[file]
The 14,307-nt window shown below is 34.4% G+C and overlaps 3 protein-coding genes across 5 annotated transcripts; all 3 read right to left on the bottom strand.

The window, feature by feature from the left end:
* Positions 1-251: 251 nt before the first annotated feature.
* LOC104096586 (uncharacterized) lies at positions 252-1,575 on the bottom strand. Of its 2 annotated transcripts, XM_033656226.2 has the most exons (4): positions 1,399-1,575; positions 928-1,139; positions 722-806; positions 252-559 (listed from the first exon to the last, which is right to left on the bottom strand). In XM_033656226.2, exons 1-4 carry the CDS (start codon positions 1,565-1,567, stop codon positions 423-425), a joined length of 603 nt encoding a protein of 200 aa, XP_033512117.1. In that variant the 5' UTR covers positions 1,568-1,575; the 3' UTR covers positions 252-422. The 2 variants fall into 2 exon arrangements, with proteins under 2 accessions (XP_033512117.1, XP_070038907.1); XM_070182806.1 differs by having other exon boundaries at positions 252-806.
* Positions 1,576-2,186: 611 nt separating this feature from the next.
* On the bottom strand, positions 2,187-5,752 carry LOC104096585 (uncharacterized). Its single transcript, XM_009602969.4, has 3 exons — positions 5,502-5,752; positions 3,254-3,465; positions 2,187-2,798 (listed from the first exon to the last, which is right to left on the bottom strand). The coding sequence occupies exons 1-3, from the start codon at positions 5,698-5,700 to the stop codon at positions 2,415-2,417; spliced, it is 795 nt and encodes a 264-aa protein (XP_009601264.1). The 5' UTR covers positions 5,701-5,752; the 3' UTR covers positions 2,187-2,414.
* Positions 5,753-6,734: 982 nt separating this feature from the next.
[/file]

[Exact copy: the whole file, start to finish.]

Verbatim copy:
The 14,307-nt window shown below is 34.4% G+C and overlaps 3 protein-coding genes across 5 annotated transcripts; all 3 read right to left on the bottom strand.

The window, feature by feature from the left end:
* Positions 1-251: 251 nt before the first annotated feature.
* LOC104096586 (uncharacterized) lies at positions 252-1,575 on the bottom strand. Of its 2 annotated transcripts, XM_033656226.2 has the most exons (4): positions 1,399-1,575; positions 928-1,139; positions 722-806; positions 252-559 (listed from the first exon to the last, which is right to left on the bottom strand). In XM_033656226.2, exons 1-4 carry the CDS (start codon positions 1,565-1,567, stop codon positions 423-425), a joined length of 603 nt encoding a protein of 200 aa, XP_033512117.1. In that variant the 5' UTR covers positions 1,568-1,575; the 3' UTR covers positions 252-422. The 2 variants fall into 2 exon arrangements, with proteins under 2 accessions (XP_033512117.1, XP_070038907.1); XM_070182806.1 differs by having other exon boundaries at positions 252-806.
* Positions 1,576-2,186: 611 nt separating this feature from the next.
* On the bottom strand, positions 2,187-5,752 carry LOC104096585 (uncharacterized). Its single transcript, XM_009602969.4, has 3 exons — positions 5,502-5,752; positions 3,254-3,465; positions 2,187-2,798 (listed from the first exon to the last, which is right to left on the bottom strand). The coding sequence occupies exons 1-3, from the start codon at positions 5,698-5,700 to the stop codon at positions 2,415-2,417; spliced, it is 795 nt and encodes a 264-aa protein (XP_009601264.1). The 5' UTR covers positions 5,701-5,752; the 3' UTR covers positions 2,187-2,414.
* Positions 5,753-6,734: 982 nt separating this feature from the next.